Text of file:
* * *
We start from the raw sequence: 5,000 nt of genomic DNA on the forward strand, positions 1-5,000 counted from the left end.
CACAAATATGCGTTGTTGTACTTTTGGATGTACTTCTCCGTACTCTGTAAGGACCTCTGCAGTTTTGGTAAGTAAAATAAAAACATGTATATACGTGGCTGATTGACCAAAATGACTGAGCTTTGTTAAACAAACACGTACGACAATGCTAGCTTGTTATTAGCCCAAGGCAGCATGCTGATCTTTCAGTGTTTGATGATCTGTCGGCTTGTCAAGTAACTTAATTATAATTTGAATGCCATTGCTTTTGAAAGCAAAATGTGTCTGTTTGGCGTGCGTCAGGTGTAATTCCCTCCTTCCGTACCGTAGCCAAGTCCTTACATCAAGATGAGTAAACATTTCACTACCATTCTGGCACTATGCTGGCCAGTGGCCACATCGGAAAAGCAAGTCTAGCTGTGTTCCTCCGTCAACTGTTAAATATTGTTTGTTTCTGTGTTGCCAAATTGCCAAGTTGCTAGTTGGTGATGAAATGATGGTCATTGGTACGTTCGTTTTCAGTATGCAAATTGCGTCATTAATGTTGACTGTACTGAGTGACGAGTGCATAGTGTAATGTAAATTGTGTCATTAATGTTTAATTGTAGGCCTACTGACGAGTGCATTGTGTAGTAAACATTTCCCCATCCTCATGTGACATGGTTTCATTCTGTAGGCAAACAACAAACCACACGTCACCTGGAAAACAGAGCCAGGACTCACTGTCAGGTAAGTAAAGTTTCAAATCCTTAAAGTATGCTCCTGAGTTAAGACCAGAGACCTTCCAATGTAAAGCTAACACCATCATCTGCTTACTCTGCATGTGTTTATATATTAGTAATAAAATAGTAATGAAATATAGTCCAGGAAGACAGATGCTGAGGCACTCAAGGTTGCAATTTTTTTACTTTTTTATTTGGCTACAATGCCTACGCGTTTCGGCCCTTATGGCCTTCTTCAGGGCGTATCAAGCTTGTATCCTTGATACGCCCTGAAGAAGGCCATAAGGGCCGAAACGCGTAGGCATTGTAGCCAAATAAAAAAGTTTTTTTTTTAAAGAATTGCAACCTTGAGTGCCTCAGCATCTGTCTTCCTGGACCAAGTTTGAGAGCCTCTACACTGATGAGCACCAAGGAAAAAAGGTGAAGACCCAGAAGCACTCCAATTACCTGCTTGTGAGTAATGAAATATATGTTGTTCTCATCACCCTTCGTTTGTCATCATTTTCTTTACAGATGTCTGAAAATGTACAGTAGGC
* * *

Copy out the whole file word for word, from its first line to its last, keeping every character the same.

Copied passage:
We start from the raw sequence: 5,000 nt of genomic DNA on the forward strand, positions 1-5,000 counted from the left end.
CACAAATATGCGTTGTTGTACTTTTGGATGTACTTCTCCGTACTCTGTAAGGACCTCTGCAGTTTTGGTAAGTAAAATAAAAACATGTATATACGTGGCTGATTGACCAAAATGACTGAGCTTTGTTAAACAAACACGTACGACAATGCTAGCTTGTTATTAGCCCAAGGCAGCATGCTGATCTTTCAGTGTTTGATGATCTGTCGGCTTGTCAAGTAACTTAATTATAATTTGAATGCCATTGCTTTTGAAAGCAAAATGTGTCTGTTTGGCGTGCGTCAGGTGTAATTCCCTCCTTCCGTACCGTAGCCAAGTCCTTACATCAAGATGAGTAAACATTTCACTACCATTCTGGCACTATGCTGGCCAGTGGCCACATCGGAAAAGCAAGTCTAGCTGTGTTCCTCCGTCAACTGTTAAATATTGTTTGTTTCTGTGTTGCCAAATTGCCAAGTTGCTAGTTGGTGATGAAATGATGGTCATTGGTACGTTCGTTTTCAGTATGCAAATTGCGTCATTAATGTTGACTGTACTGAGTGACGAGTGCATAGTGTAATGTAAATTGTGTCATTAATGTTTAATTGTAGGCCTACTGACGAGTGCATTGTGTAGTAAACATTTCCCCATCCTCATGTGACATGGTTTCATTCTGTAGGCAAACAACAAACCACACGTCACCTGGAAAACAGAGCCAGGACTCACTGTCAGGTAAGTAAAGTTTCAAATCCTTAAAGTATGCTCCTGAGTTAAGACCAGAGACCTTCCAATGTAAAGCTAACACCATCATCTGCTTACTCTGCATGTGTTTATATATTAGTAATAAAATAGTAATGAAATATAGTCCAGGAAGACAGATGCTGAGGCACTCAAGGTTGCAATTTTTTTACTTTTTTATTTGGCTACAATGCCTACGCGTTTCGGCCCTTATGGCCTTCTTCAGGGCGTATCAAGCTTGTATCCTTGATACGCCCTGAAGAAGGCCATAAGGGCCGAAACGCGTAGGCATTGTAGCCAAATAAAAAAGTTTTTTTTTTAAAGAATTGCAACCTTGAGTGCCTCAGCATCTGTCTTCCTGGACCAAGTTTGAGAGCCTCTACACTGATGAGCACCAAGGAAAAAAGGTGAAGACCCAGAAGCACTCCAATTACCTGCTTGTGAGTAATGAAATATATGTTGTTCTCATCACCCTTCGTTTGTCATCATTTTCTTTACAGATGTCTGAAAATGTACAGTAGGC